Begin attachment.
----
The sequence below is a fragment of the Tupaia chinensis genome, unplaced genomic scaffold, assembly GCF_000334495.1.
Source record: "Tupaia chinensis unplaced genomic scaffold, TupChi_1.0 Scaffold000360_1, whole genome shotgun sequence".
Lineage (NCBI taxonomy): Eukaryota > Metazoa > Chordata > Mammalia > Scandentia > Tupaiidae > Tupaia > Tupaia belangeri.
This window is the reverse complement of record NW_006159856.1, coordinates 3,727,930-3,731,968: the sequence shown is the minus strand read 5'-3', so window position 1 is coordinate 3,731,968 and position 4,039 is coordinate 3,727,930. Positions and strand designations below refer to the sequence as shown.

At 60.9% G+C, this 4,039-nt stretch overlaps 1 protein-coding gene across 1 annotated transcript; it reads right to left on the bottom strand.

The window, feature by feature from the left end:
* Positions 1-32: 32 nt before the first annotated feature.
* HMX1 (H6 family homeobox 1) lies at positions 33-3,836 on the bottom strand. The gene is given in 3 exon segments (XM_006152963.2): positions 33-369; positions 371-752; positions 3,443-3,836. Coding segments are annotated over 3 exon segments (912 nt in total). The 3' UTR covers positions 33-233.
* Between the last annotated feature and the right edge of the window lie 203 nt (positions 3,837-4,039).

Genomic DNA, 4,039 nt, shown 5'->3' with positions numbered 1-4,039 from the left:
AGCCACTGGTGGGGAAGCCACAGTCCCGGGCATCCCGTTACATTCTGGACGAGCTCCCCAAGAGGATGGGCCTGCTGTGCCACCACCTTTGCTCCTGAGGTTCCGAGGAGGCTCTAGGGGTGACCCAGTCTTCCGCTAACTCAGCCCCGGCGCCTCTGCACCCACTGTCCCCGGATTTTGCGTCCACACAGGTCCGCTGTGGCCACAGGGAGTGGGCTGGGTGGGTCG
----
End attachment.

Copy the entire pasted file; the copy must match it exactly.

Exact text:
The sequence below is a fragment of the Tupaia chinensis genome, unplaced genomic scaffold, assembly GCF_000334495.1.
Source record: "Tupaia chinensis unplaced genomic scaffold, TupChi_1.0 Scaffold000360_1, whole genome shotgun sequence".
Lineage (NCBI taxonomy): Eukaryota > Metazoa > Chordata > Mammalia > Scandentia > Tupaiidae > Tupaia > Tupaia belangeri.
This window is the reverse complement of record NW_006159856.1, coordinates 3,727,930-3,731,968: the sequence shown is the minus strand read 5'-3', so window position 1 is coordinate 3,731,968 and position 4,039 is coordinate 3,727,930. Positions and strand designations below refer to the sequence as shown.

At 60.9% G+C, this 4,039-nt stretch overlaps 1 protein-coding gene across 1 annotated transcript; it reads right to left on the bottom strand.

The window, feature by feature from the left end:
* Positions 1-32: 32 nt before the first annotated feature.
* HMX1 (H6 family homeobox 1) lies at positions 33-3,836 on the bottom strand. The gene is given in 3 exon segments (XM_006152963.2): positions 33-369; positions 371-752; positions 3,443-3,836. Coding segments are annotated over 3 exon segments (912 nt in total). The 3' UTR covers positions 33-233.
* Between the last annotated feature and the right edge of the window lie 203 nt (positions 3,837-4,039).

Genomic DNA, 4,039 nt, shown 5'->3' with positions numbered 1-4,039 from the left:
AGCCACTGGTGGGGAAGCCACAGTCCCGGGCATCCCGTTACATTCTGGACGAGCTCCCCAAGAGGATGGGCCTGCTGTGCCACCACCTTTGCTCCTGAGGTTCCGAGGAGGCTCTAGGGGTGACCCAGTCTTCCGCTAACTCAGCCCCGGCGCCTCTGCACCCACTGTCCCCGGATTTTGCGTCCACACAGGTCCGCTGTGGCCACAGGGAGTGGGCTGGGTGGGTCG